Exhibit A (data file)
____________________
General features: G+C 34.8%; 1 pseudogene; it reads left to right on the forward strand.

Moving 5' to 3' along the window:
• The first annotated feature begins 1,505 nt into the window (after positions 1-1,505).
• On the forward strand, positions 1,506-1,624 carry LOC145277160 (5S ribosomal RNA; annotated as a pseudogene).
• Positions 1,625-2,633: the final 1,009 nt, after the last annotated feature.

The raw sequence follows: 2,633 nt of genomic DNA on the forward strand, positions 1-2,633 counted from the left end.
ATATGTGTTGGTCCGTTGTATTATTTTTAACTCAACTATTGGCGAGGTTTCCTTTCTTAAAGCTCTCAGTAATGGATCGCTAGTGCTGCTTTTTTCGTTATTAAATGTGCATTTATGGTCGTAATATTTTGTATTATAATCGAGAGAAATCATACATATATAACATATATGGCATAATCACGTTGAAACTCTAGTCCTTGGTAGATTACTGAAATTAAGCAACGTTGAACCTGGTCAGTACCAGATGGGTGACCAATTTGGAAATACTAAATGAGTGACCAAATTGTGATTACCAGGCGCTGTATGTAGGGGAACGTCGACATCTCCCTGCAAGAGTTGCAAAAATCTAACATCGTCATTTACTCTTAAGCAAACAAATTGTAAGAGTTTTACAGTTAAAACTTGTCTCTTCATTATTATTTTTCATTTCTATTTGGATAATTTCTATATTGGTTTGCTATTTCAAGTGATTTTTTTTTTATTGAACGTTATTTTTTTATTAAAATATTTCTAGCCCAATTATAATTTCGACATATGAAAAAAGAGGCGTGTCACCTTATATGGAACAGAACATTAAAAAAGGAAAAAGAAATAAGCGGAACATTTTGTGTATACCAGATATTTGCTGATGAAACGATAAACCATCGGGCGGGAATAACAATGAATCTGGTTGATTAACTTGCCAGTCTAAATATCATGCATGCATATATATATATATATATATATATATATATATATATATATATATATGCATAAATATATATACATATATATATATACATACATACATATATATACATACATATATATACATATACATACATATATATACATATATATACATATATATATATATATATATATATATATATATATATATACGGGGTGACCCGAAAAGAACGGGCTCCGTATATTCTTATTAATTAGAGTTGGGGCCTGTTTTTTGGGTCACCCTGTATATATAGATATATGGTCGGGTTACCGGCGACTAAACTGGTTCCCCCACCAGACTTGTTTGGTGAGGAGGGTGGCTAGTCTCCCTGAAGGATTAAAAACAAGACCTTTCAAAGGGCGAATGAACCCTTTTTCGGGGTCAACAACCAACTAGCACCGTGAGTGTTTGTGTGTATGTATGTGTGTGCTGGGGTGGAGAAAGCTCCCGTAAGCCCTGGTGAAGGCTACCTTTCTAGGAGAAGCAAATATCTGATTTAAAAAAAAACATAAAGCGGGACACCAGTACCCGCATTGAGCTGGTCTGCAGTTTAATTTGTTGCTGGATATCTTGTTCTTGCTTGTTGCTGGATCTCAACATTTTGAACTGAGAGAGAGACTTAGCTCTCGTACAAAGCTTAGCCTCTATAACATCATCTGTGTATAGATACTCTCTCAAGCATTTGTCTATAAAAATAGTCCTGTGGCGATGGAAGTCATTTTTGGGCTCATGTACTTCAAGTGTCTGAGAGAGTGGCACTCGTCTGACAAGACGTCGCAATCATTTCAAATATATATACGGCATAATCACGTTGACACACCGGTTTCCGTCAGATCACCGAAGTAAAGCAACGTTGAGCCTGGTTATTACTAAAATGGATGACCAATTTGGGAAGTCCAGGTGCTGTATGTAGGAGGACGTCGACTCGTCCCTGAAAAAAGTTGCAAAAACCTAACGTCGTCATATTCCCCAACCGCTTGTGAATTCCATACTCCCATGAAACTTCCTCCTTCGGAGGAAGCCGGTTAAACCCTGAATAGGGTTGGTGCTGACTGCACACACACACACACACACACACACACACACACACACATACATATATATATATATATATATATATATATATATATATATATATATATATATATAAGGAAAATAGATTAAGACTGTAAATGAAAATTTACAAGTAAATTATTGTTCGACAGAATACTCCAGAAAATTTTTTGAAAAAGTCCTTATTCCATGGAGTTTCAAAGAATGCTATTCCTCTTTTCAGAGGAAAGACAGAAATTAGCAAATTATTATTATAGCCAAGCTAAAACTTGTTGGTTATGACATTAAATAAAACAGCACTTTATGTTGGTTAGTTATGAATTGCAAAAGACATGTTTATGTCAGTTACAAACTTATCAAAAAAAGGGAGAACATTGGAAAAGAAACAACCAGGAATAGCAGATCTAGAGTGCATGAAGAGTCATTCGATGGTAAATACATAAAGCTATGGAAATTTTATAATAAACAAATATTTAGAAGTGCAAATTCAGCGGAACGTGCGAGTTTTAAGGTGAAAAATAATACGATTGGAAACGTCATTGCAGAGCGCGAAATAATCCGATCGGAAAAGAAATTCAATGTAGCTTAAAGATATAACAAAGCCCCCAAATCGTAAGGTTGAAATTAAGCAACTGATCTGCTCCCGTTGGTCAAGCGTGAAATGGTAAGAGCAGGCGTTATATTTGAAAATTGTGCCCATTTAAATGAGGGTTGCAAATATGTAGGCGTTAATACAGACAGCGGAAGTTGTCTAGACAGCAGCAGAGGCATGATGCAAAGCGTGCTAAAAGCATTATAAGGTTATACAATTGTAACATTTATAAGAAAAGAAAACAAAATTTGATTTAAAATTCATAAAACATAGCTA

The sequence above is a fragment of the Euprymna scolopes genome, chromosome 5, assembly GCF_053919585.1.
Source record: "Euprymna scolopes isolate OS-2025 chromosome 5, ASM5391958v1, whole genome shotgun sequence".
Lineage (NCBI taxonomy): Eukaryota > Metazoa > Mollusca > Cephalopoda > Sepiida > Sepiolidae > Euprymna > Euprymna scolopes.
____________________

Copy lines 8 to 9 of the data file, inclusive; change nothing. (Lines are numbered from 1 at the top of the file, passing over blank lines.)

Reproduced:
The sequence above is a fragment of the Euprymna scolopes genome, chromosome 5, assembly GCF_053919585.1.
Source record: "Euprymna scolopes isolate OS-2025 chromosome 5, ASM5391958v1, whole genome shotgun sequence".